Vietnamese Interpreter, Food Demonstrator, Rock Climber

Journey to America – My Cousin Huy’s Perspective

Pulau Bi dong, The Island of Refugees

The Malaysian government moved us to an island called Pulau Besar. My mom bought a hut for us. Anh Huy recalled that Hạnh and I took English classes in Pulau Besar while we were living there for a few weeks. We were excited to learn. We translated Vietnamese songs directly into broken English. It sounded good but in reality, those words didn’t make any sense to anyone except for us.

After our arrival in Malaysia, my dad wrote to my grandparents in America in hope that they will receive it. He informed my grandparents that we have made it safely to Malaysia and waiting for paperwork to be sponsored by them. The island was so remote with so many refugees that there was very little chance of receiving letters. We later learned that my grandparents wrote back but we never received their letters.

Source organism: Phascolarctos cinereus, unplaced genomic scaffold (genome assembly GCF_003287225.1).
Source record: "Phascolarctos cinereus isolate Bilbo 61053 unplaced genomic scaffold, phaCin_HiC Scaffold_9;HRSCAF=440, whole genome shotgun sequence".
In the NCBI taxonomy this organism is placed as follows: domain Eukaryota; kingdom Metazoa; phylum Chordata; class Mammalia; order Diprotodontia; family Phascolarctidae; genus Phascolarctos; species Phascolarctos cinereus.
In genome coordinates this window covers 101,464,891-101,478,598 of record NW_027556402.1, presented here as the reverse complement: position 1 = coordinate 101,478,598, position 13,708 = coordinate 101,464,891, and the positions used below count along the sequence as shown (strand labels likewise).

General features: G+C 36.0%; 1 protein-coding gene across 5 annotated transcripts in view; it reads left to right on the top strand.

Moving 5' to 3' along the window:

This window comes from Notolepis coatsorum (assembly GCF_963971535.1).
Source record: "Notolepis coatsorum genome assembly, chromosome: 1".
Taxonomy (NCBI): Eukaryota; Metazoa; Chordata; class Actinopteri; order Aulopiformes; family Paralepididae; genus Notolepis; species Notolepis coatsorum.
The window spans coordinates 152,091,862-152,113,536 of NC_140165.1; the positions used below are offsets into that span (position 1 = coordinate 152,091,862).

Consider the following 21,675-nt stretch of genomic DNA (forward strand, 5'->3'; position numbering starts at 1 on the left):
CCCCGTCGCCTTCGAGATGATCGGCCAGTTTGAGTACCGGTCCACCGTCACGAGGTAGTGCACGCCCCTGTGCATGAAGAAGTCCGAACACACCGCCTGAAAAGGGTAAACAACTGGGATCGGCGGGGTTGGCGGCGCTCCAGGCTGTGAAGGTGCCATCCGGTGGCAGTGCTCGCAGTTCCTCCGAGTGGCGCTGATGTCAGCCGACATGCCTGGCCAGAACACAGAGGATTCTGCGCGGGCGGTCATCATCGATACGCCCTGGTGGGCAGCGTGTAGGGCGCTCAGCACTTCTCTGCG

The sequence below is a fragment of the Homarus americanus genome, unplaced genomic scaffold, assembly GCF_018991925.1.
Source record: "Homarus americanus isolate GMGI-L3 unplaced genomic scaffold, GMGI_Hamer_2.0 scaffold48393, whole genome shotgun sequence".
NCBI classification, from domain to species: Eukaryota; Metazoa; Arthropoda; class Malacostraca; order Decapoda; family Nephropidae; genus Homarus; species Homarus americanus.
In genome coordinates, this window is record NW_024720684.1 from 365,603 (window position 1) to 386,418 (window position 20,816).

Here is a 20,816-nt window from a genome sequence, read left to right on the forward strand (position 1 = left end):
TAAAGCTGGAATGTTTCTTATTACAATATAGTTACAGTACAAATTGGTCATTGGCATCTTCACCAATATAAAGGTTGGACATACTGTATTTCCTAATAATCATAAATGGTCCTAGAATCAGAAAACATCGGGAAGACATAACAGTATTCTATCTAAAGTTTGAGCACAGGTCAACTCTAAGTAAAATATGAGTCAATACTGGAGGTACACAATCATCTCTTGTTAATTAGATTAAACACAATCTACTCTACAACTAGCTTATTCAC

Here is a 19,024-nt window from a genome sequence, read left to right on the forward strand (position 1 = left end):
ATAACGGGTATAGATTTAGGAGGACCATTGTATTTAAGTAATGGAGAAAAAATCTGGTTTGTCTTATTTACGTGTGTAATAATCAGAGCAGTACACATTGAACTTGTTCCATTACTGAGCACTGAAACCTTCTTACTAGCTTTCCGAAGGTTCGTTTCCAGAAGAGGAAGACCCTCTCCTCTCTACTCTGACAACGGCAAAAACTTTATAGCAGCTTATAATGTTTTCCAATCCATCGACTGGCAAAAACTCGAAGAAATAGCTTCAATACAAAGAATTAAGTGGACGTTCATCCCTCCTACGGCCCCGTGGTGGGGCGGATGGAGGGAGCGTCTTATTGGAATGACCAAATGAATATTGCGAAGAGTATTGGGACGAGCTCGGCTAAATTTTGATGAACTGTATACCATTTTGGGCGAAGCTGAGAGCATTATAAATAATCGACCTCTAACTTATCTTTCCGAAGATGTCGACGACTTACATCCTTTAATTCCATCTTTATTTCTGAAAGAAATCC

After our second week, we were on the move again to another island called Pulau Bi dong. The local government didn’t want the new refugees to be in direct communication with the locals. Pulau Bi dong was an isolated island 45-minute boat ride away from civilization. It was the perfect spot for the overflowed population of refugees to reside.

The newest five boats of refugees, approximately 1000 people, were transferred to the new island. Our boat – VT74 had 254 refugees.

When we arrived at Pulau Bi dong, the island was deserted. It was totally covered with jungle. There was no one living there. Large tents were set up by the beach. Five to six families shared a tent. In our first week, we used large banana and coconut leaves as our bed sheets to cover the ground. My mom also brought along a few bamboo mats and blankets that she bought at Pulau Besar.

In a week, Anh Huy helped built our home and 2 beds out of bamboo and other trees from the jungle. My family of 8 slept on the large bed. Anh Huy and Chú Thưởng slept on the small bed. Four families lived under one roof with 4 wall partitions. Each family owns a section and each section is about 20×20 feet.

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